VU: The Knights of the Altar

June 11, 2024

It is worth noting that there is a shortage of priests in the Archdiocese and nation. The reality is that if there are no priests to offer the Holy Sacrifice of the Mass, then there is no Eucharist to sustain and strengthen the souls of the faithful.  

Pope Benedict XVI once said, “Without the Eucharist, the Church quite simply would not exist” (Angelus, June 26, 2011). During this Eucharistic Revival, it is necessary to rekindle Eucharistic piety and cultivate holy vocations to the priesthood in our parishes. 

In 2023, a survey was prepared and released by Georgetown’s Center for Applied Research in the Apostolate (CARA) for the United States Conference of Catholic Bishops. The survey showed that amongst the responses of the newly ordained (334 of 458), 72% of religious priests and 71% of diocesan priests once served as altar boys. This supports the 1994 letter from the Congregation of Divine Worship regarding the tradition of having boys serve at the altar and the obligation of parishes to foster priestly vocations. 

To assist our youth, St. Elizabeth Ann Seton Catholic Church, where I have assisted, overhauled the parish's altar serving program within the last decade. This formally established the Guild of Altar Servers (boys and girls) and the Knights of the Altar (only boys). The result has led to an increase of more than 100 servers. About 90% of servers are boys, and half of them belong to the Knights of the Altar.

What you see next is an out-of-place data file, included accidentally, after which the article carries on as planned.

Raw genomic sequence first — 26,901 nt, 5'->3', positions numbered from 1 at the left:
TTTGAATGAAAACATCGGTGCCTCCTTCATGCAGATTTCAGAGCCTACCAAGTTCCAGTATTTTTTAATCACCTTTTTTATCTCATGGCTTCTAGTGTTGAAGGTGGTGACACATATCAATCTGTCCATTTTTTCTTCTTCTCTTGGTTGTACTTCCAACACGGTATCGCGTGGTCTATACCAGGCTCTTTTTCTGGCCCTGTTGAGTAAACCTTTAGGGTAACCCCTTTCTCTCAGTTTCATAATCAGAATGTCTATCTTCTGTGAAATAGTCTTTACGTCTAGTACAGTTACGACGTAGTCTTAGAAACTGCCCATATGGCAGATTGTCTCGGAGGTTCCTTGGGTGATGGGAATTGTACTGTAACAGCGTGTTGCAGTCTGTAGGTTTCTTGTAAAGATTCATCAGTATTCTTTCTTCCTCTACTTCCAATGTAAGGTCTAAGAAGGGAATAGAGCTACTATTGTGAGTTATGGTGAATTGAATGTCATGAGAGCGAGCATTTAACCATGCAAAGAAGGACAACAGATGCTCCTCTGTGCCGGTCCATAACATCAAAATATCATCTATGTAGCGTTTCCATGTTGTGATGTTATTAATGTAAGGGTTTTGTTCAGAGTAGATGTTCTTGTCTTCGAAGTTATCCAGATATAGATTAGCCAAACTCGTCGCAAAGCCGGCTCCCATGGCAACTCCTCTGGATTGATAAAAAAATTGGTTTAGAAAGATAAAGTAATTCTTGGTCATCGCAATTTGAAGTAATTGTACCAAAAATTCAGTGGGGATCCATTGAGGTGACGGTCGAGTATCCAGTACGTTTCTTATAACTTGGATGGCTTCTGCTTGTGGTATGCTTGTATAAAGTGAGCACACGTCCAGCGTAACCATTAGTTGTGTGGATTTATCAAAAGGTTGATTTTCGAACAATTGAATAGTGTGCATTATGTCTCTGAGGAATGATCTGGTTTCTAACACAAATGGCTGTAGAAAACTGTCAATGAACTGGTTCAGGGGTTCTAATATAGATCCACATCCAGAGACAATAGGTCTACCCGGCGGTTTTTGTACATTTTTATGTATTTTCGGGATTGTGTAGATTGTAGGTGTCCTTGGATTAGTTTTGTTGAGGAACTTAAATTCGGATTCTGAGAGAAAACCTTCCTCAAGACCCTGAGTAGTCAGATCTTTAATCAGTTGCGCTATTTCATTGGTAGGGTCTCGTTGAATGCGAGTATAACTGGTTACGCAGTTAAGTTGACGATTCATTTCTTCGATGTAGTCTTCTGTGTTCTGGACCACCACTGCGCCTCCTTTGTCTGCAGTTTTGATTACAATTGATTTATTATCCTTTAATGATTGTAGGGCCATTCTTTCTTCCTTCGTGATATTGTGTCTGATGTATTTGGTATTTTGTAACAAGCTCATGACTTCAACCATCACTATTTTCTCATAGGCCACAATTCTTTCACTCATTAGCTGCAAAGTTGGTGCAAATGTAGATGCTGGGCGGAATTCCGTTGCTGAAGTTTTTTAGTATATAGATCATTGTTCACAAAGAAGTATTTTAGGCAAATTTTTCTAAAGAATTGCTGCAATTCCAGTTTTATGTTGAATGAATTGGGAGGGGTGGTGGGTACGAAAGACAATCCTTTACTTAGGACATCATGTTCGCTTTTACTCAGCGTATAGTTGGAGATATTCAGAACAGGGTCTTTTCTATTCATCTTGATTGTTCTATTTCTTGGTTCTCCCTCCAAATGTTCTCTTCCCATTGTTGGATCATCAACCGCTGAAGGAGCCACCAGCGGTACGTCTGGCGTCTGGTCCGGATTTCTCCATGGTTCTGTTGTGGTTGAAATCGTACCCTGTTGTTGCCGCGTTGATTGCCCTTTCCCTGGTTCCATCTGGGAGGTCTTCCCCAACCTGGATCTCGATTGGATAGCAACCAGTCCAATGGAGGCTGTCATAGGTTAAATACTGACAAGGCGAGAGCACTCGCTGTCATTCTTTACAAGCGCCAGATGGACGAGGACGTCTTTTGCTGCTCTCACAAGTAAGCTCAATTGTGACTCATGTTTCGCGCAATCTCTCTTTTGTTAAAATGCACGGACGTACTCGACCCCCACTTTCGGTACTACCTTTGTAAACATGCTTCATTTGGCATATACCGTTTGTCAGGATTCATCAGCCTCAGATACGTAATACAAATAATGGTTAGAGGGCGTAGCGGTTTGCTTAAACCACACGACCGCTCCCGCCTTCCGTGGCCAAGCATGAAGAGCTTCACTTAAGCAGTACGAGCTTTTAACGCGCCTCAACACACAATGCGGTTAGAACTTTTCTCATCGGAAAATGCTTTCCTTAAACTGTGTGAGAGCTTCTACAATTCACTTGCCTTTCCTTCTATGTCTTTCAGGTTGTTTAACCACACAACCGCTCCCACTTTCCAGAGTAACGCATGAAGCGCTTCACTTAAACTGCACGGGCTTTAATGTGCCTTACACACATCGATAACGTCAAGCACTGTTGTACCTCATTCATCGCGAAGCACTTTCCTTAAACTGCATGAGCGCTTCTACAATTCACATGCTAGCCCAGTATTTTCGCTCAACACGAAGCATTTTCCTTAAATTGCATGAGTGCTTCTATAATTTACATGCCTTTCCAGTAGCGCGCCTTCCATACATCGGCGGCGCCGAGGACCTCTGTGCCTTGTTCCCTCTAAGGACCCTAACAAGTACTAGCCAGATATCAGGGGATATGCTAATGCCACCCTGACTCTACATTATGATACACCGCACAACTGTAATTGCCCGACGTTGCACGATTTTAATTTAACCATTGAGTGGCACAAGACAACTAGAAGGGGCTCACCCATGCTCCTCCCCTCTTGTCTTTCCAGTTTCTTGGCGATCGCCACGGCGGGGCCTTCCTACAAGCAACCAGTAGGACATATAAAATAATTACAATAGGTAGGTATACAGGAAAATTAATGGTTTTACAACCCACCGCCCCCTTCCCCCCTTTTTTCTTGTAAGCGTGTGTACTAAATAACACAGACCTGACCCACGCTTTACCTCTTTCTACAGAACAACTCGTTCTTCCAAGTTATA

The Knights have a hierarchical system that is distinguished by their liturgical garment. The new apprentice begins his service wearing the white alb and cincture. After some time, they are promoted to knight by receiving the cassock and surplice. Finally, they can advance and wear medals proper to the Knight Commander, Senior Knight Commander, and Master Knight. This is all based on age, experience, but most importantly, piety.  

With the organization, boys and young men are given a place to strive for holiness and excellence. In imitation of the virtues of a Christian Knight, they are taught to love, protect and serve Our Eucharistic Lord at the altar. They are formed by the graces that flow from the Holy Mass, fostering a culture of reverence and responsibility. Finally, they learn what it means to unite as brother knights in prayer, leadership, and fraternity.  

The parents of our knights have consistently mentioned how much their sons love to serve and the sense of responsibility it has taught them. Several of our older knights continue to serve and lead even after graduating from high school. For many of our knights, the Knights of the Altar has been the way for them to grow in holiness. It has allowed them to continue to know, love and serve Our Lord Jesus Christ. For the parents, it is their prayer and hope that one day, the Lord will call their sons to serve as His priests in our Archdiocese.  

Thomas Vu is a seminarian at St. Mary’s Seminary.